For the last few decades, brainstorming meetings have been the strategy du jour any time new ideas are called for. The thinking is that bouncing ideas off each other can help generate better ones and inspire people to think creatively. But you really don’t need to spend an hour in a meeting tossing around ideas and scribbling them down. There is a better way to brainstorm!
The concept is simple: ask participants to come up with ideas individually ahead of time. Then, spend the meeting time to share everyone’s ideas and solutions, and then to choose the best ones. Okay, we realize this reveal may sound anti-climactic. But it’s an outcome that’s actually been proven by various researchers. It turns out, brainstorming as a group can actually cause a loss in productivity because we are better at coming up with ideas — both with respect to quality and quantity — when we think alone.
Defining discussion points in advance of the meeting time gives the team an opportunity to be thoughtful and to reflect on their ideas. By applying a self-filter, they can fine-tune their ideas, even let them sit – “marinate”, if you will- for a while before refining them. Because everyone is doing this independently, there’s no risk of the meeting’s host or team leader influencing the group’s direction. It also gives everyone an equal opportunity to weigh in, especially those who don’t love speaking out in a group (or off the cuff).
So here’s a step by step guide to start this process on your own team.
1. Define the problem.
Within the very first agenda of the scheduled meeting, state the problem you are trying to solve or idea you want to come up with. Clearly state the objective of the solo brainstorming in the calendar invitation: “This meeting needs to solve X” or “Our Objective is to Create Y.”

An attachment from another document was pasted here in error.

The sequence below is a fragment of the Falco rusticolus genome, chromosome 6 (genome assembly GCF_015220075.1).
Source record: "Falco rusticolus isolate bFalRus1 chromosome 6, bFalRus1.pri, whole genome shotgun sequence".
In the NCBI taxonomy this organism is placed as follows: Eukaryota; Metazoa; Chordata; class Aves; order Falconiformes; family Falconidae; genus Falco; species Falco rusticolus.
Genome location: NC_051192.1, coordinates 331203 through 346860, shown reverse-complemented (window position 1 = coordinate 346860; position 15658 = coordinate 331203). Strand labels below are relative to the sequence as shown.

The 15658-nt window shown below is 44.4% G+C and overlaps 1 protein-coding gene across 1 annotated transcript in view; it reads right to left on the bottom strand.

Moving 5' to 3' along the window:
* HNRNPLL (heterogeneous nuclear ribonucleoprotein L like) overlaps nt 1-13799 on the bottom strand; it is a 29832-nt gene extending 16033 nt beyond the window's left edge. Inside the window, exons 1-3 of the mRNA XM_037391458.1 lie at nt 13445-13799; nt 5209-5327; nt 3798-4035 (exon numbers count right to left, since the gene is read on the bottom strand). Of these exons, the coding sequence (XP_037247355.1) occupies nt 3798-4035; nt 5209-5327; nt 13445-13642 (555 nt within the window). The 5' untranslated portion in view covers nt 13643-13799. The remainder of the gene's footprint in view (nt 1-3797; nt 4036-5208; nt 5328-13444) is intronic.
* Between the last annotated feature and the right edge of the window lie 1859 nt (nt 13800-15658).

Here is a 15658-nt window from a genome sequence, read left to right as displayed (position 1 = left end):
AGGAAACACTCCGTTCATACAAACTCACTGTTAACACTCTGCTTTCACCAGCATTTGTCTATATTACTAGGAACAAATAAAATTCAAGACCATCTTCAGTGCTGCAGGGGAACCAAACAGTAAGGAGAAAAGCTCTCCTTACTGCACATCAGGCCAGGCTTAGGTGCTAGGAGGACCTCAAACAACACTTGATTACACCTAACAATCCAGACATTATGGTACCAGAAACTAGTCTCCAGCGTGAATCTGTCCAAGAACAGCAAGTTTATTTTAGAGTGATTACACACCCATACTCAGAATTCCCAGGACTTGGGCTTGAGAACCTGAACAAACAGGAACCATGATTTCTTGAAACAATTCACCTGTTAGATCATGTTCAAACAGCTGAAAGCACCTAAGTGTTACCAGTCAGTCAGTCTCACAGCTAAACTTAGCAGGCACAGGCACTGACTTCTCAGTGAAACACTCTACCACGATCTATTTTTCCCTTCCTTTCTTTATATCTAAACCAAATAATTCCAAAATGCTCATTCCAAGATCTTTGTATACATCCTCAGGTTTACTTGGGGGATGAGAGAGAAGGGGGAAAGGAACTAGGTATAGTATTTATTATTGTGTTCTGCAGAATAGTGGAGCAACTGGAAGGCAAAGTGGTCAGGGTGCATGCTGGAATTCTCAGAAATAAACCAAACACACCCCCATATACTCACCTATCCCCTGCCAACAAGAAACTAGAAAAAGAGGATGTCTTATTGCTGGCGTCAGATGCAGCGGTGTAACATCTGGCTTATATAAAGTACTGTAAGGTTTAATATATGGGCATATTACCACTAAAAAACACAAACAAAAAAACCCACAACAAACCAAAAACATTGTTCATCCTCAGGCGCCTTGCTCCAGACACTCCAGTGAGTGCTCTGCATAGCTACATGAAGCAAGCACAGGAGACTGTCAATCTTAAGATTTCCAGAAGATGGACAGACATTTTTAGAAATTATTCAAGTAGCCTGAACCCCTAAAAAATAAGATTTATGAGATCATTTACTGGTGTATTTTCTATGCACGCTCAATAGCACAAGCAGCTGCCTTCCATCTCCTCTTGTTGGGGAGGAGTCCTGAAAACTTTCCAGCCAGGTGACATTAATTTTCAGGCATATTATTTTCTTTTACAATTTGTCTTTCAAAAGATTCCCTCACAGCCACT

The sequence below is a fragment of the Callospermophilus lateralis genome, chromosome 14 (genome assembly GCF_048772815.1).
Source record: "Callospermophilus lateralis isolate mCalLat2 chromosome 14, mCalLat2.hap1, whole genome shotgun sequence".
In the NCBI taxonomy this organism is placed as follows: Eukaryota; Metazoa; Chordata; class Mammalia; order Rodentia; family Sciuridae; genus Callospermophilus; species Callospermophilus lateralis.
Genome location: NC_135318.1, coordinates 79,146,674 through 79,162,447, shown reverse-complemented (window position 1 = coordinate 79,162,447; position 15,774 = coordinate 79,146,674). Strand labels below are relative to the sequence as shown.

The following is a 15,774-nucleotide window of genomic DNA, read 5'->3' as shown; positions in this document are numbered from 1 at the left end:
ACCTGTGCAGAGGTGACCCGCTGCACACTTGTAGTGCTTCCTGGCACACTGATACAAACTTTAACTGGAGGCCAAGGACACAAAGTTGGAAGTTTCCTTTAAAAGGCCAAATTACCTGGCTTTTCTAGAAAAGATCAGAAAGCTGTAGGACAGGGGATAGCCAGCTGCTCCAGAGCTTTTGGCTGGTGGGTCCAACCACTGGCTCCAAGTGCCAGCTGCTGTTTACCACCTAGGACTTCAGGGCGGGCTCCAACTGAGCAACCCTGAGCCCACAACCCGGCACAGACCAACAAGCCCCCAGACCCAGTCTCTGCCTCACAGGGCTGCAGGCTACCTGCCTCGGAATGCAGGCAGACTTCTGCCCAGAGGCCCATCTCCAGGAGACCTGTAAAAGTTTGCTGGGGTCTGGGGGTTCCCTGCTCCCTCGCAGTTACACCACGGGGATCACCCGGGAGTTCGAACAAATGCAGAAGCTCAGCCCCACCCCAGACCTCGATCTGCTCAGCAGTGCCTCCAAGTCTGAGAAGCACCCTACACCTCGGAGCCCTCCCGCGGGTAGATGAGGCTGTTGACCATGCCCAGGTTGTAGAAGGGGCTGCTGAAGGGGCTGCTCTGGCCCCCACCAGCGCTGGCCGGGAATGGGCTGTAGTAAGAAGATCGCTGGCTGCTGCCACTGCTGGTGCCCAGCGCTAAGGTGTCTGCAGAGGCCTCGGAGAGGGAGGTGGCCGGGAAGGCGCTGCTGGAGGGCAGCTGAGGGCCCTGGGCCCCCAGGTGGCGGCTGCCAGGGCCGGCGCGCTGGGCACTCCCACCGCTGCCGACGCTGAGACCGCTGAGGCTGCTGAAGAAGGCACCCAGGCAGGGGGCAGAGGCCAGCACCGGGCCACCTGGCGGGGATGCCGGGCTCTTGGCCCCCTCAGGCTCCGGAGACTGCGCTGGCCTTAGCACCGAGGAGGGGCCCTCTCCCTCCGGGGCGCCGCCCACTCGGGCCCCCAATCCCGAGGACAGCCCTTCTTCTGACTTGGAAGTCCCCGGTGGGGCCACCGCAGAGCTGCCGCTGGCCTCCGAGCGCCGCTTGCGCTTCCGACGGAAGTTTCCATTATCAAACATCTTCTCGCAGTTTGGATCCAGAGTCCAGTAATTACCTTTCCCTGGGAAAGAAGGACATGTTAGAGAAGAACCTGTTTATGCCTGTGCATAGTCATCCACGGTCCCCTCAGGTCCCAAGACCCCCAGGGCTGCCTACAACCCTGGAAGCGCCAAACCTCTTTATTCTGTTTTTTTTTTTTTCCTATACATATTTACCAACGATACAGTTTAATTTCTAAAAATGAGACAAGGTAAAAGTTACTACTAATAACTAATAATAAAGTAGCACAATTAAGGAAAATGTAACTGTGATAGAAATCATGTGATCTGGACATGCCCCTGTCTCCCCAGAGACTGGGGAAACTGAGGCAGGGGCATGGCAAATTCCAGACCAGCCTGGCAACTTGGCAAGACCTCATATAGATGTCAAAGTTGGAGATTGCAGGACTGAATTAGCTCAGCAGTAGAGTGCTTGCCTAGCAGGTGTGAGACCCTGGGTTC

2. Give ample lead time.
Consider the varied working styles of your team. Some enjoy a more spontaneous style and won’t need much time to prepare. Others need a few days to mull things over and let their thoughts develop in their head. And, prepare to speak about them.
3. Set expectations.
Outline the process for the team discussion before the meeting. Explain the criteria they should use for generating ideas, and specify what format you’d like to share them. Does everyone get 5 minutes to share their idea? Or will it be a more open and free-flowing discussion? Be clear about what’s going to happen within the meeting and stick to
4. Do a deep dive – but keep things moving.
Here’s where the real magic happens. Since the ideas were formed before the meeting, so you and the team can have deeper discussions during the meeting about what’s been shared. As the meeting leader, its up to you dig deep into the ideas, and at the same time keep things moving. If you’ve set expectations around timing, set a timer for each presentation to keep things on track. And make sure you leverage all the brainpower in the room, because that’s what everyone is there for. Ask others what their feedback is on the ideas presented.
5. Track against the goal you set.
Decide in advance what actions you’ll take at the end of the meeting to move things forward. Will you ask the participants to vote on the best solution in the meeting, or send in written comments by the end of the day? Will there be any other follow-up? Be sure to save five minutes at the end of the conversation to close out and set up next steps. Remember that the purpose is not to simply collect great ideas —it’s to act on them. If you’ve thought through your objective and agenda before asking everyone to put in the time, this final part should be easy.